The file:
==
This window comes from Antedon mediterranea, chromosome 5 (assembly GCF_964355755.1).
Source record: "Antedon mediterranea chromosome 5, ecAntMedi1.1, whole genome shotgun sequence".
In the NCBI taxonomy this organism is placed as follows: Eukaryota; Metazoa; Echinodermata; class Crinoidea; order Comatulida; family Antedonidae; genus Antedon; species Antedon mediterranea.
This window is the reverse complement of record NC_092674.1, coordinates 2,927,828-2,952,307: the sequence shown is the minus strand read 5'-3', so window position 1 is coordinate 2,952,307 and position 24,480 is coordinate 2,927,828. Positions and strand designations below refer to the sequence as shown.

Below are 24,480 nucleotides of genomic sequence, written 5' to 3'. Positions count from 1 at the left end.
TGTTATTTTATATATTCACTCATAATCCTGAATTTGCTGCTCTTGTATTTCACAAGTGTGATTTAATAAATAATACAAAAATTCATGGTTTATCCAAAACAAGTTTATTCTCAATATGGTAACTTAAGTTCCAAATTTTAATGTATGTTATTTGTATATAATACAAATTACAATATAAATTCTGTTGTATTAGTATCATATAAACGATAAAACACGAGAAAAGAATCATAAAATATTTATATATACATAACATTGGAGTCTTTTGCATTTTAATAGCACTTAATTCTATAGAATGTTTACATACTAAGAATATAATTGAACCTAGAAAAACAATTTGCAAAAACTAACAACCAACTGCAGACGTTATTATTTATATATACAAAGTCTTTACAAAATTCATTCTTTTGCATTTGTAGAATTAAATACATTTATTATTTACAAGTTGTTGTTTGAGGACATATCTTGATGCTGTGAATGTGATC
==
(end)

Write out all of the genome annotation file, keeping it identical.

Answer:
This window comes from Antedon mediterranea, chromosome 5 (assembly GCF_964355755.1).
Source record: "Antedon mediterranea chromosome 5, ecAntMedi1.1, whole genome shotgun sequence".
In the NCBI taxonomy this organism is placed as follows: Eukaryota; Metazoa; Echinodermata; class Crinoidea; order Comatulida; family Antedonidae; genus Antedon; species Antedon mediterranea.
This window is the reverse complement of record NC_092674.1, coordinates 2,927,828-2,952,307: the sequence shown is the minus strand read 5'-3', so window position 1 is coordinate 2,952,307 and position 24,480 is coordinate 2,927,828. Positions and strand designations below refer to the sequence as shown.

Below are 24,480 nucleotides of genomic sequence, written 5' to 3'. Positions count from 1 at the left end.
TGTTATTTTATATATTCACTCATAATCCTGAATTTGCTGCTCTTGTATTTCACAAGTGTGATTTAATAAATAATACAAAAATTCATGGTTTATCCAAAACAAGTTTATTCTCAATATGGTAACTTAAGTTCCAAATTTTAATGTATGTTATTTGTATATAATACAAATTACAATATAAATTCTGTTGTATTAGTATCATATAAACGATAAAACACGAGAAAAGAATCATAAAATATTTATATATACATAACATTGGAGTCTTTTGCATTTTAATAGCACTTAATTCTATAGAATGTTTACATACTAAGAATATAATTGAACCTAGAAAAACAATTTGCAAAAACTAACAACCAACTGCAGACGTTATTATTTATATATACAAAGTCTTTACAAAATTCATTCTTTTGCATTTGTAGAATTAAATACATTTATTATTTACAAGTTGTTGTTTGAGGACATATCTTGATGCTGTGAATGTGATC